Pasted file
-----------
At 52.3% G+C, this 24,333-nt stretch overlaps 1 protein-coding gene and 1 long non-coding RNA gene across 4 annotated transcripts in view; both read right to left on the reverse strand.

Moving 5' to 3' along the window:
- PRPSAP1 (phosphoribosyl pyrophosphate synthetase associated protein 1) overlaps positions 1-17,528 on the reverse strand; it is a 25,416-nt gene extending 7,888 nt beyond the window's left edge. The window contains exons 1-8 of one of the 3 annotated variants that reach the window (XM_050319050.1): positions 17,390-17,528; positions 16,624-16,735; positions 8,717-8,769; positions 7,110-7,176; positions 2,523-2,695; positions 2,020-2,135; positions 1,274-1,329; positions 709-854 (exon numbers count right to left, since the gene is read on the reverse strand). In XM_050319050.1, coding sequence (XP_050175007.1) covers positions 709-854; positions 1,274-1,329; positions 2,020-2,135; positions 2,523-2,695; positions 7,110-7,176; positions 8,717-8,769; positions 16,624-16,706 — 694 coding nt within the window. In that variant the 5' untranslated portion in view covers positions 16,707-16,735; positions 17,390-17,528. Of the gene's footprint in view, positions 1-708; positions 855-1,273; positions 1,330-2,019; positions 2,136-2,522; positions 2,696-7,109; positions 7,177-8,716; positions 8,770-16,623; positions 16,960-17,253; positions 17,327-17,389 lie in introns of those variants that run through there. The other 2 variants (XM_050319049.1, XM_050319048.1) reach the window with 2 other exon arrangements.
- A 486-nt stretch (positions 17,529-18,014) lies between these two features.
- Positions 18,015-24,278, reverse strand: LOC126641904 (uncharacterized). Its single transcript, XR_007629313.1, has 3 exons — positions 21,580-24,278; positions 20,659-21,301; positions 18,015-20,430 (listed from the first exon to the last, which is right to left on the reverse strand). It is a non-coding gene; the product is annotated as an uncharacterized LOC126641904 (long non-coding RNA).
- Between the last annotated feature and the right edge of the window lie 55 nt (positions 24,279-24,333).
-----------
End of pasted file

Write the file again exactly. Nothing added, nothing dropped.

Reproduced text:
At 52.3% G+C, this 24,333-nt stretch overlaps 1 protein-coding gene and 1 long non-coding RNA gene across 4 annotated transcripts in view; both read right to left on the reverse strand.

Moving 5' to 3' along the window:
- PRPSAP1 (phosphoribosyl pyrophosphate synthetase associated protein 1) overlaps positions 1-17,528 on the reverse strand; it is a 25,416-nt gene extending 7,888 nt beyond the window's left edge. The window contains exons 1-8 of one of the 3 annotated variants that reach the window (XM_050319050.1): positions 17,390-17,528; positions 16,624-16,735; positions 8,717-8,769; positions 7,110-7,176; positions 2,523-2,695; positions 2,020-2,135; positions 1,274-1,329; positions 709-854 (exon numbers count right to left, since the gene is read on the reverse strand). In XM_050319050.1, coding sequence (XP_050175007.1) covers positions 709-854; positions 1,274-1,329; positions 2,020-2,135; positions 2,523-2,695; positions 7,110-7,176; positions 8,717-8,769; positions 16,624-16,706 — 694 coding nt within the window. In that variant the 5' untranslated portion in view covers positions 16,707-16,735; positions 17,390-17,528. Of the gene's footprint in view, positions 1-708; positions 855-1,273; positions 1,330-2,019; positions 2,136-2,522; positions 2,696-7,109; positions 7,177-8,716; positions 8,770-16,623; positions 16,960-17,253; positions 17,327-17,389 lie in introns of those variants that run through there. The other 2 variants (XM_050319049.1, XM_050319048.1) reach the window with 2 other exon arrangements.
- A 486-nt stretch (positions 17,529-18,014) lies between these two features.
- Positions 18,015-24,278, reverse strand: LOC126641904 (uncharacterized). Its single transcript, XR_007629313.1, has 3 exons — positions 21,580-24,278; positions 20,659-21,301; positions 18,015-20,430 (listed from the first exon to the last, which is right to left on the reverse strand). It is a non-coding gene; the product is annotated as an uncharacterized LOC126641904 (long non-coding RNA).
- Between the last annotated feature and the right edge of the window lie 55 nt (positions 24,279-24,333).